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According to a recent article published in the Annals of Surgery, patients with colon or rectal cancer can safely and effectively undergo a second surgical removal (resection) of cancer that has spread to the liver.

The colon and rectum are important parts of the digestive system. The colon is the first section and the majority of the large intestine and the rectum is the last 8 to 10 inches of the large intestine. Cancer that originates in the colon or rectum often spreads, or metastasizes, to the liver. Treatment for liver metastasis can include surgical resection, chemotherapy, radiation therapy and/or biologic therapy.

Patients who undergo an initial resection for liver metastasis and experience a cancer recurrence in the liver are often not treated with a second surgical resection. Researchers from Memorial Sloan-Kettering Cancer Center recently evaluated data to determine the safety and effectiveness of a second surgical resection of liver metastases in patients with colon or rectal cancer. The researchers evaluated 126 patients who were treated either at Memorial Sloan-Kettering Cancer Center between 1986 and 2001 or the University of Frankfurt in Germany between 1985 and 1999. All patients underwent two surgical resections for liver metastases from colon or rectal cancer.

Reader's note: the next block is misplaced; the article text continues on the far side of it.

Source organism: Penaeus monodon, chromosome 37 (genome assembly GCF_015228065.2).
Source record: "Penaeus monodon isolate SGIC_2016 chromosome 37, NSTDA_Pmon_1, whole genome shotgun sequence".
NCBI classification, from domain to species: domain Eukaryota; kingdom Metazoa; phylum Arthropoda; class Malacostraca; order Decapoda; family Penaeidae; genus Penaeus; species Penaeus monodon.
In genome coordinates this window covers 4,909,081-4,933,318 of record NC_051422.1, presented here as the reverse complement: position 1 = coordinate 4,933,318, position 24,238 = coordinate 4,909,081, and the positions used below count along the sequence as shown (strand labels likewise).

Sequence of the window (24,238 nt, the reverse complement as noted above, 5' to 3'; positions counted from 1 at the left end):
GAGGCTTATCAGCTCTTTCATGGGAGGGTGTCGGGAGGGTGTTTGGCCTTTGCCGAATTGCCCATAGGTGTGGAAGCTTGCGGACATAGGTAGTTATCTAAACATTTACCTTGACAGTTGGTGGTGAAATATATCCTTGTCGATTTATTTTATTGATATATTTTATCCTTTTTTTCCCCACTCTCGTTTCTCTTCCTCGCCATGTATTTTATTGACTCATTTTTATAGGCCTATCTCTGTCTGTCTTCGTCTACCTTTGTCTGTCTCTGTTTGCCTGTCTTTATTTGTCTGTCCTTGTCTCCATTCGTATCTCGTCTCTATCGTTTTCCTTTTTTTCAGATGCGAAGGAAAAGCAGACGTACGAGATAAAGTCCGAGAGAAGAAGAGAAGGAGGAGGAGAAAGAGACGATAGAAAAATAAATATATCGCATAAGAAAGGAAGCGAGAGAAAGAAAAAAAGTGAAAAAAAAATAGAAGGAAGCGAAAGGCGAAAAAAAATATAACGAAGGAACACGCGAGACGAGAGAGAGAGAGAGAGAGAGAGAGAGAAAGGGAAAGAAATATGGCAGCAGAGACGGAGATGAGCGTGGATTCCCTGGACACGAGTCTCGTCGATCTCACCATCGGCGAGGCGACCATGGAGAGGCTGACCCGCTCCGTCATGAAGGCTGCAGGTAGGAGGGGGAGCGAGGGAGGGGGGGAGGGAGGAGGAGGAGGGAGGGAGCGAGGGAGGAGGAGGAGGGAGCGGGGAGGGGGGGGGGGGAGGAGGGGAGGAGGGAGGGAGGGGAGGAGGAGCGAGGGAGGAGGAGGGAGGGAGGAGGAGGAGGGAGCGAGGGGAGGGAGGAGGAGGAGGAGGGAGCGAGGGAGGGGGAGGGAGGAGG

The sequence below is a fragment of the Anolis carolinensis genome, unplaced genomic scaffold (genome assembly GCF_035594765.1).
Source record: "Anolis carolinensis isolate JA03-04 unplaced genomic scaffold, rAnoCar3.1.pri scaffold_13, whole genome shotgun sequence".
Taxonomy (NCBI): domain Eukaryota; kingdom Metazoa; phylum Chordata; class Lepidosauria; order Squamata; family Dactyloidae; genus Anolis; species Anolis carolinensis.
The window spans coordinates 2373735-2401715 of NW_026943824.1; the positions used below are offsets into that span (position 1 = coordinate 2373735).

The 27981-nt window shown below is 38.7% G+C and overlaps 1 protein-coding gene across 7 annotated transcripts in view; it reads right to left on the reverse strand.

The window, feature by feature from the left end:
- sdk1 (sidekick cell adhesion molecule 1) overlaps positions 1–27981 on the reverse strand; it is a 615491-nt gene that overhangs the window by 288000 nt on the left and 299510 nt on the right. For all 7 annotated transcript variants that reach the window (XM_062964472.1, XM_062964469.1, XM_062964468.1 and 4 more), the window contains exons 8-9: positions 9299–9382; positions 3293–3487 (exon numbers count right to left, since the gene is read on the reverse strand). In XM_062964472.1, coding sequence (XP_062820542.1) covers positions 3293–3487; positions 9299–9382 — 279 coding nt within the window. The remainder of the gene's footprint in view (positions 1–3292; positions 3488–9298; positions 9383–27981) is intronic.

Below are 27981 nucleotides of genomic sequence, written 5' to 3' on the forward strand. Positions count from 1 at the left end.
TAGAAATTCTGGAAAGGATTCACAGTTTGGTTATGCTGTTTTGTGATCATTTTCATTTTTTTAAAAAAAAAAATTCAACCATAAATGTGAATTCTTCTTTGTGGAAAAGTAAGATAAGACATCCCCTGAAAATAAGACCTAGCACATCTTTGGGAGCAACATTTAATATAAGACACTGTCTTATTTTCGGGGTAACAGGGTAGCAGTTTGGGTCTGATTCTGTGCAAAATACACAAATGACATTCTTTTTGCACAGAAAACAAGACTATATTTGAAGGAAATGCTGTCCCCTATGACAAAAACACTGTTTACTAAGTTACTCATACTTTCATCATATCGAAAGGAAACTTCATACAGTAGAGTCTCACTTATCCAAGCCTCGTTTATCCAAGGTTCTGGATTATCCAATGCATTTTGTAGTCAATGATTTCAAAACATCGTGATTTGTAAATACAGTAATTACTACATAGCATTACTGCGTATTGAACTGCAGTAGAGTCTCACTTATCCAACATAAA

The survival rates at one, three and five years following the second surgical resection were 86%, 51% and 34%, respectively. The average duration of survival was approximately 37 months. To date, 19 patients have survived for at least 5 years. The death rate one month following the second surgical resection was 1.6%, which was similar to the first resection. Patients with more that one site of cancer metastases in the liver or cancers larger than 5 centimeters in the liver had worse outcomes compared to patients with one site of cancer and/or with cancer smaller than 5 centimeters. The time interval between the first and second resection was not a variable that affected outcome.

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These results indicate that a second surgical resection for liver metastases in patients with colon or rectal cancer is as safe as an initial resection and appears to be an effective treatment option in select patients. Patients with colon or rectal cancer that has spread to the liver may wish to speak with their physician regarding the risks and benefits of surgical resection or the participation in a clinical trial evaluating other promising therapeutic options. Two sources of information regarding ongoing clinical trials include the National Cancer Institute ( and also provides personalized clinical trial searches on behalf of patients.

Reference: Petrowsky H, Mithat G, Jarnagin W, et al. Second liver resections are safe and effective treatment for recurrent hepatic metastases from colorectal cancer.

Annals of Surgery. 2002; 235:863-871.

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